John Grey

    Australian borne Poet, John Grey joins us this week.

    THIS IS WHERE IT HAPPENS

    This is the spot exactly.
    The lake, the cliffs.
    They’ve been in my head all the years.
    This is where I asked the girl…
    now what the hell did I say?
    and who was the girl?
    But the swallows,
    surely the same shimmering
    blue and gold birds
    lapping insects from the air.
    And the rocks,
    especially the one
    where I contemplated
    for an hour or more
    what I would say.
    But what did I say?
    And who did I say it to?
    The spongy grass,
    turtles basking on a log,
    bloodroot, swamp candles…
    there’s no secrets from my memory.
    But I’ve this scenery
    and where’s the other character,
    what happened to the dialog?
    At least I got the spot right.
    And I remember myself
    if no one else.
    And even if I don’t know
    what I said,
    I’m sure I said it.
    But what was her response?
    And why does the landscape say it better?

    WHAT WON’T FIT ON A POSTCARD

    What a view.
    So close to the ocean
    I can see the people in swimming,
    even lip-read them saying,
    “What a gorgeous day.”
    I’ll be in to join them later.
    Salt in my ears, nose, throat,
    just the way I like it.
    When I’m not tanning that is.
    And what about the staff.
    They’re like servants with smiles.
    My wish may never get over
    not being their command.
    The food, of course,
    is tropical and delicious.
    And there’s always more where
    that came from.
    Don’t worry.
    I’ve been a frequent visitor to the exercise room.
    No extra pound
    leaves that sweaty place unwasted.
    And what a great room.
    Plenty of space to spread my stuff.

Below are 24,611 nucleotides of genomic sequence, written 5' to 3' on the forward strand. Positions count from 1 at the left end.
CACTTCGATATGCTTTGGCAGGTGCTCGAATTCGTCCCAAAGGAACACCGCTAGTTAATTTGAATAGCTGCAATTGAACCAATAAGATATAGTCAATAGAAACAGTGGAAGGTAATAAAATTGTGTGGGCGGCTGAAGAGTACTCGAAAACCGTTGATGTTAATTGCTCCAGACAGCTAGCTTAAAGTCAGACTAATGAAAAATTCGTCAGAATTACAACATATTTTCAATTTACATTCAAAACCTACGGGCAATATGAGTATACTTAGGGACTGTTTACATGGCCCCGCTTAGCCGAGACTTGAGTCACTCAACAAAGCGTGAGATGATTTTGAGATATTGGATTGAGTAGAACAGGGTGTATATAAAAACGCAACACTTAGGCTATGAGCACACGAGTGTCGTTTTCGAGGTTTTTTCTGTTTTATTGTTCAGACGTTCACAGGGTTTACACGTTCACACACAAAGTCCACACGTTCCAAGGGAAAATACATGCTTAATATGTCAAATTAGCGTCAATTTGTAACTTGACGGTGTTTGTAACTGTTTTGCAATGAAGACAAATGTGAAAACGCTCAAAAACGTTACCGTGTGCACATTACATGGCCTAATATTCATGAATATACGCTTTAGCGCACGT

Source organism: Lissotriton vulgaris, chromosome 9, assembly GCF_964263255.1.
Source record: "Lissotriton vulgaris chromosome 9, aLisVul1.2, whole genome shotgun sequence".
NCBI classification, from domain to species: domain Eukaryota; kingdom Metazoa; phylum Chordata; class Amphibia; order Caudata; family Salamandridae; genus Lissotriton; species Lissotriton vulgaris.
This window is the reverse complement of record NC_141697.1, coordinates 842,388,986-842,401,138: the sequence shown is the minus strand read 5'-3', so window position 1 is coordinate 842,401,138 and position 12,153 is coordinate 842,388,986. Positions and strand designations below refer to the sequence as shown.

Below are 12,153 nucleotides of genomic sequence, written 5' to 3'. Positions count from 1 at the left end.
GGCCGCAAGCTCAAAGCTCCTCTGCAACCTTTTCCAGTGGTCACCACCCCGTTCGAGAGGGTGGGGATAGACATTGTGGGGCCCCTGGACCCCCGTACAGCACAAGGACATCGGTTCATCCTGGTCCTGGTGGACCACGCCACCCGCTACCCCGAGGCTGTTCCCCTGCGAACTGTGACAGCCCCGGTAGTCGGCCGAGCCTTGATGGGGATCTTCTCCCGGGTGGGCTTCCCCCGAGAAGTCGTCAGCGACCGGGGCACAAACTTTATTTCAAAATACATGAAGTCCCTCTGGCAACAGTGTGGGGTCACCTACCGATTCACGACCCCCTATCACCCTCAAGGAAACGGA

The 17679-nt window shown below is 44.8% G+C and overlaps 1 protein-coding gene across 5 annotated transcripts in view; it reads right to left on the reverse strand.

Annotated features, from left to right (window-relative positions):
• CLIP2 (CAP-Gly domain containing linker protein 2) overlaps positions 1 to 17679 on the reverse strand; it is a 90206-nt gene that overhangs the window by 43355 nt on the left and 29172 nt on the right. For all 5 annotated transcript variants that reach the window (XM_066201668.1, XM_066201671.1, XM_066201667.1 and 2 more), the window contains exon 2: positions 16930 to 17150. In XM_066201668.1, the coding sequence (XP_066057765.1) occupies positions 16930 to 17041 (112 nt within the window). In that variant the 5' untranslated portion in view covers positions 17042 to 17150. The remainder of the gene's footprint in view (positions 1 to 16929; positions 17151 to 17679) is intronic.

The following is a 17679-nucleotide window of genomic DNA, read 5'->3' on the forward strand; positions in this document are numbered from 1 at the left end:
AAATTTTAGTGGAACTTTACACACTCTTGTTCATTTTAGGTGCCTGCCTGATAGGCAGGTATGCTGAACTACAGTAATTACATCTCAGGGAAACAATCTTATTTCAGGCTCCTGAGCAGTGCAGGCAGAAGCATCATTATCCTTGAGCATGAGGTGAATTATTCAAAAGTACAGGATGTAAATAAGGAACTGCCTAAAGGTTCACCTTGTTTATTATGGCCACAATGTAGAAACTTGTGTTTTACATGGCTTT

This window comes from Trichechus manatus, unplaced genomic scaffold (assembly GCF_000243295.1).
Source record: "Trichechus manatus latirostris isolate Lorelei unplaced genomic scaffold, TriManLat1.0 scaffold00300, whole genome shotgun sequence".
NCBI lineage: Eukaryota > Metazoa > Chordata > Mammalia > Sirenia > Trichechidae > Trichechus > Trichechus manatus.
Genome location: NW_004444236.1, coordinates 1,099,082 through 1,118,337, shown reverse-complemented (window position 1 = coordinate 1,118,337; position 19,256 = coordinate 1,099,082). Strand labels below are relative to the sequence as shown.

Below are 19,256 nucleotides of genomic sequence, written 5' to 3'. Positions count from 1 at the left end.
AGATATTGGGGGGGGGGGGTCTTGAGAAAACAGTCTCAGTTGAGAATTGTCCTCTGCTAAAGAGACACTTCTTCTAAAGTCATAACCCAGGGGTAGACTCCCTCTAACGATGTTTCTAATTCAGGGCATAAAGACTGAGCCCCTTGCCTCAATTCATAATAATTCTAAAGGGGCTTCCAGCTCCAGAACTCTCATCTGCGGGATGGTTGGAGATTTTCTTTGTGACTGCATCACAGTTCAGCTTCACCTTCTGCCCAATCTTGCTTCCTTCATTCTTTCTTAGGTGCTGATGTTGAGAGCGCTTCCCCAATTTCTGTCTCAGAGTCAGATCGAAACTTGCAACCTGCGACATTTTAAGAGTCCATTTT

Clean enough to pass
    an aunt’s inspection.
    And the bed so soft
    I may sleep away my vacation.
    But then there’s the nights.
    Why must there be the nights.
    Ocean goes invisible on me.
    No water. No sun.
    At the dinner table,
    My plate is taken away
    for the very last time.
    The staff go with it.
    Back to my room, so big, so empty.
    So clean. Not a trace of life.
    The bed’s comfy
    so why can’t I sleep.
    Too bad the exercise room is closed.
    These pounds will be
    with me until morning.
    Nothing else will.

    REGARDING THE FOURTEEN YEAR OLD POET

    By then the routine was firmly fixed:
    disappointment in love, rush home, write poem.

    Misery was all it needed for the words to lay on thick.
    And every one the same: suicide note plus metaphors.

    It was early teens: shave twice a month, rock
    and roll, “Catcher In The Rye”, moon over Diane.

    And impractical: Couldn’t drive. No money.
    Not ugly as sin but homely as minor transgressions.

    So sloppy poetry it had to be. And rhymed like Wordsworth.
    I was thankful her name was Diane (can, man, ban, ran) and not Joanna.

    And the poems still exist. Otherwise how would I know
    her name was Diane. Yellow paper. Typewriter with a fuzzy “D”.